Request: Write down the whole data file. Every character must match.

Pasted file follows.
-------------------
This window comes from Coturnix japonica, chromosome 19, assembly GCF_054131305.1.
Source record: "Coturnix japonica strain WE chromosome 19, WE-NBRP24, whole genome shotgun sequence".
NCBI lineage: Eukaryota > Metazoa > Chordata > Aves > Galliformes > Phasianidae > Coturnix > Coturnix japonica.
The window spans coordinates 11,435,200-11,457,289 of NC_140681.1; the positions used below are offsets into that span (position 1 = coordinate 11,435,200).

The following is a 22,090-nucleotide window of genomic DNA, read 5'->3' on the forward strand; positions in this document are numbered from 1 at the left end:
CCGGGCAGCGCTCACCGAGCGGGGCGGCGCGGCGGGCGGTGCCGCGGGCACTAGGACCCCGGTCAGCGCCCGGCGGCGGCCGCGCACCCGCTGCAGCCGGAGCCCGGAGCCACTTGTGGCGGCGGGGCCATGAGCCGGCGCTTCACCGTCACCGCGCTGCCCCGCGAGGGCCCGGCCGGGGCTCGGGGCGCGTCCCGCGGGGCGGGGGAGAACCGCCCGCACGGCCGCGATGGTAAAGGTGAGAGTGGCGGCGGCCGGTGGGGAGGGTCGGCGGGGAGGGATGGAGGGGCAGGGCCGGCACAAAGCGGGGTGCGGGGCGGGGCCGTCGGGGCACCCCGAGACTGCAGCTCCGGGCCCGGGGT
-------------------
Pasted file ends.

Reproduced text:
This window comes from Coturnix japonica, chromosome 19, assembly GCF_054131305.1.
Source record: "Coturnix japonica strain WE chromosome 19, WE-NBRP24, whole genome shotgun sequence".
NCBI lineage: Eukaryota > Metazoa > Chordata > Aves > Galliformes > Phasianidae > Coturnix > Coturnix japonica.
The window spans coordinates 11,435,200-11,457,289 of NC_140681.1; the positions used below are offsets into that span (position 1 = coordinate 11,435,200).

The following is a 22,090-nucleotide window of genomic DNA, read 5'->3' on the forward strand; positions in this document are numbered from 1 at the left end:
CCGGGCAGCGCTCACCGAGCGGGGCGGCGCGGCGGGCGGTGCCGCGGGCACTAGGACCCCGGTCAGCGCCCGGCGGCGGCCGCGCACCCGCTGCAGCCGGAGCCCGGAGCCACTTGTGGCGGCGGGGCCATGAGCCGGCGCTTCACCGTCACCGCGCTGCCCCGCGAGGGCCCGGCCGGGGCTCGGGGCGCGTCCCGCGGGGCGGGGGAGAACCGCCCGCACGGCCGCGATGGTAAAGGTGAGAGTGGCGGCGGCCGGTGGGGAGGGTCGGCGGGGAGGGATGGAGGGGCAGGGCCGGCACAAAGCGGGGTGCGGGGCGGGGCCGTCGGGGCACCCCGAGACTGCAGCTCCGGGCCCGGGGT